G. Viswanath Iyer, J.
1. This revision petition is filed against the concurrent orders passed by the subordinate courts dismissing the petitioner's petition to adjudicate the first respondent an insolvent. The application was filed under Sections 7 and 9 of the Insolvency Act 2 of 1956. The act of insolvency alleged is a transfer of the A Schedule property by the first respondent debtor to the second respondent on 26-12-1974. The petitioner is a creditor of the first respondent under a kuri transaction. The first respondent defaulted the payment of future subscriptions and instalments due from 1-9-1974 was in arrears. The intention of the first respondent in executing the sale deed is stated to be to defeat and delay the realisation of the debt due to the petitioner. Passing of consideration is also denied and the transaction is stated to be one in fraud of creditors and without any legal effect. Originally the petition was filed before the Munsiff's Court on 13-3-1975. As that court found that it was not competent to entertain the petition it ordered on 9-4-1975 to return the petition for presentation before proper Court, on 9-4-1975. The petitioner got back the petition on 11-4-1975 and filed it in the Sub-Court on the same day. Though the first respondent had entered appearance he did not actively take part in the proceedings. It was the second respondent who was contesting the petition. According to him the first respondent had pattuvaravu dealings in textiles and fairly large amount was due to him. In discharge of a portion of that debt the plaint property was sold to him on 26-12-1974. He was not aware of the existence of any debt to the petitioner and the transaction was not a fraudulent one to delay or defeat the creditors. He also contended that as the petition is filed beyond three months prescribed under Section 9 (1) (c) of the Insolvency Act the petition is not maintainable. The Sub-Court and the District Court on appeal accepted both these contentions of the second respondent and it is against that this revision petition has been filed.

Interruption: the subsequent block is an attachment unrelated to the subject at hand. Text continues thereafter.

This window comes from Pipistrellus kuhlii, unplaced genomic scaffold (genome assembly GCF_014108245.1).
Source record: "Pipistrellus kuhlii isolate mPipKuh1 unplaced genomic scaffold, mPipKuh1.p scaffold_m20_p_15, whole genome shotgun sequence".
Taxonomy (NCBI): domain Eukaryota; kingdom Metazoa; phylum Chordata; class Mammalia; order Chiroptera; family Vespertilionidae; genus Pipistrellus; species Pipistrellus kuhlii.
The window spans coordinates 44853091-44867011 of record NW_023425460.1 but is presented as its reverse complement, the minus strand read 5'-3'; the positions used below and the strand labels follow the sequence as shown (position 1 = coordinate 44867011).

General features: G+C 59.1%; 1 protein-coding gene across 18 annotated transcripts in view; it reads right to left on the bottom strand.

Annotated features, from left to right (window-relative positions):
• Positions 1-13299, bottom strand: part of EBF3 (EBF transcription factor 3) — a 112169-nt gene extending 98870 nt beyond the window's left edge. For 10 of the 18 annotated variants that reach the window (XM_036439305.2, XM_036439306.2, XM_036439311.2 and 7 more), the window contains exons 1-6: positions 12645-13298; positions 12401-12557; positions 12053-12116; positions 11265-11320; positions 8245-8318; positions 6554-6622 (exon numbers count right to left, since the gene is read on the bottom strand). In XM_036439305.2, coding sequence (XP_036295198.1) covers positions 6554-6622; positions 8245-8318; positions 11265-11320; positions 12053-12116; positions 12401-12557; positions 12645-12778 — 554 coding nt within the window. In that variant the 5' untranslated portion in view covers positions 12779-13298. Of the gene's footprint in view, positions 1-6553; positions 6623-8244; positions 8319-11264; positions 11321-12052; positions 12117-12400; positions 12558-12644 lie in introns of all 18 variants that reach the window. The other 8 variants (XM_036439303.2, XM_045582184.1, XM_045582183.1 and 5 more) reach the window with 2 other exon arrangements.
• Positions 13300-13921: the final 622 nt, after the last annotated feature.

2. The first point argued by the petitioner's counsel is that the lower courts are incorrect in their view that the provisions of Section 14 of the Limitation Act are not applicable to the petition filed for adjudication if that petition is filed beyond three months of the act of insolvency alleged. According to him Section 9 (1) (c) of the Insolvency Act prescribes a special period of limitation for a creditor to file a petition for adjudicating a debtor as insolvent and Section 29(2) of the Limitation Act 1963 will apply to such a case and under the latter provision Sections 4 - 24 inclusive shall apply as they are not expressly excluded by the Insolvency Act. According to the respondent Section 9 (1) (c) of the Insolvency Act is not a period of limitation, but a condition to be satisfied by the creditor to file a petition for adjudication. In this connection it will be useful to read Section 9 of the Insolvency Act :--
'9. (1) A creditor shall not be entitled to present an insolvency petition against a debtor unless--